A Lad called Bobby

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A Lad called Bobby

Welcome to Weekend Wonder: A Lad called Bobby – sharing our heritage from Bruce Castle Museum & Archive.

With the return of the new Premier League football season for 2020/21 starting today on Saturday, September 12, we thought we would look back to the origins of the local premier football team, Tottenham Hotspur Football Club, and a new book that has recently been published.

In mid-July the eagerly awaited publication of The authorised biographyBobby Buckle: Spurs Founder and First Captain by Christopher South finally arrived on people’s doormats through the post. And, as a declared non-football fan, I can certainly say that this is a most welcome, delightful, well-researched and very interesting read for both fans and non-fans alike. The story focusses on the local lad, Bobby Buckle (1868-1959) who, as the title indicates, was one of the groups of boys who founded what was to become Tottenham Hotspur Football Club.

The book uses previously unseen archives from the Buckle family, Spurs and, of course, Bruce Castle Museum as it skilfully weaves together the local history, the school history with football history. It relies on family reminiscences handed down through the Buckle family alongside those of Ken Barker and Christopher South, the grandsons of Bobby’s lifelong friend Samuel South, and to marry these up with original primary sources. And no founding story about THFC would be without the almost legendary tale of the boys meeting under the lamp-post in Tottenham with their youthful idea to play football – becoming the staple of any Hotspur narrative. However, it must be remembered this is not a history of the Club but the first biography of one of the most important key players of its foundation. The life-story of Bobby Buckle and his contribution to Spurs’ history has been overlooked – until now.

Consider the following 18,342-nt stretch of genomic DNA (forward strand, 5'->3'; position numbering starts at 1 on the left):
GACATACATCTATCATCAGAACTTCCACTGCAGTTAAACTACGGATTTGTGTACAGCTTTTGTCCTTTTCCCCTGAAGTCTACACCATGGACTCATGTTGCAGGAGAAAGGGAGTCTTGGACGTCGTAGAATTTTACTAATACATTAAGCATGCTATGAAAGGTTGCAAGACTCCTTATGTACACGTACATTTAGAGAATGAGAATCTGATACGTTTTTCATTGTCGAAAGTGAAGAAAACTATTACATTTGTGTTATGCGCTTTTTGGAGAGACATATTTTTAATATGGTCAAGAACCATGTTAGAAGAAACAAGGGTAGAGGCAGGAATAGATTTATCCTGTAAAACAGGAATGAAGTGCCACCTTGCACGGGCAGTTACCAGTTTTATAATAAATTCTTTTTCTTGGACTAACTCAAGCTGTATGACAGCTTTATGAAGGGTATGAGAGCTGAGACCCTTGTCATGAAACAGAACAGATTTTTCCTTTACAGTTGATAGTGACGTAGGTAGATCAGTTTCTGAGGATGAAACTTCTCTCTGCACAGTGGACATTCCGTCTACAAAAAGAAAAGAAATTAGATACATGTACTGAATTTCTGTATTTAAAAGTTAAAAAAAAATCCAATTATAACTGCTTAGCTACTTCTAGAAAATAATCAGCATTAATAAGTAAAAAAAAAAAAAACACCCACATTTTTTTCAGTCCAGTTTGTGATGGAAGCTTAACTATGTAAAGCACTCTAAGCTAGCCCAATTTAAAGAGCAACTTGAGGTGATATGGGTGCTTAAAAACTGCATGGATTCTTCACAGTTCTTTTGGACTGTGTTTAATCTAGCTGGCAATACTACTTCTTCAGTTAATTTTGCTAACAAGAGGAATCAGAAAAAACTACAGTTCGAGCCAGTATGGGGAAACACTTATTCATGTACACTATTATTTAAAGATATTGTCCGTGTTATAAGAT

Without revealing too much from the book about Bobby Buckle’s story, instead we thought we would draw on a few items from our collections that look at that early period of history for Tottenham Hotspur and Bobby. First off, here is a 1950s re-telling of the lamp-post story, as printed in the Gestetner Head Office News magazine, beautifully designed and produced by Gestetner’s factory in Broad Lane:

From the collections of Bruce Castle Museum (Haringey Archive and Museum Service)

For any Gestetner employees who were Spurs fans, we are sure they would have been delighted to read this back in the ‘50s. But for any eagle-eyed readers today who know, there are some errors or omissions in this version of the story. In 1882 when this event described above actually happened, Bobby Buckle, for one, was 13 years old. And we know at that age he was attending Tottenham Grammar School. A good point about the new Bobby Buckle book is that it provides the forensics to this story and attempts to iron out the errors where they have crept in and are a little wrinkly (like the above).

Below is the entry for Bobby Buckle as a pupil in the Tottenham Grammar School Admissions Register. It was 1881 when he started there at the age of 12.

From the collections and © Bruce Castle Museum (Haringey Archive and Museum Service)

Clearly, visual evidence is lacking from this early period which might have shown, for example, what the matches might have looked like. The Gestetner Head Office News narrative (above) was great for filling in such gaps, providing us with imagined views of how things may have been. In this illustration below, an artist has interpreted the scene of spectators crammed into an old wagon to watch a match, presumably when the football team played on Tottenham Marshes. This basic ‘spectator stand’ would have helped get some height over the proceedings (and a far cry from the stands we have all come to know in the growth of football stadium).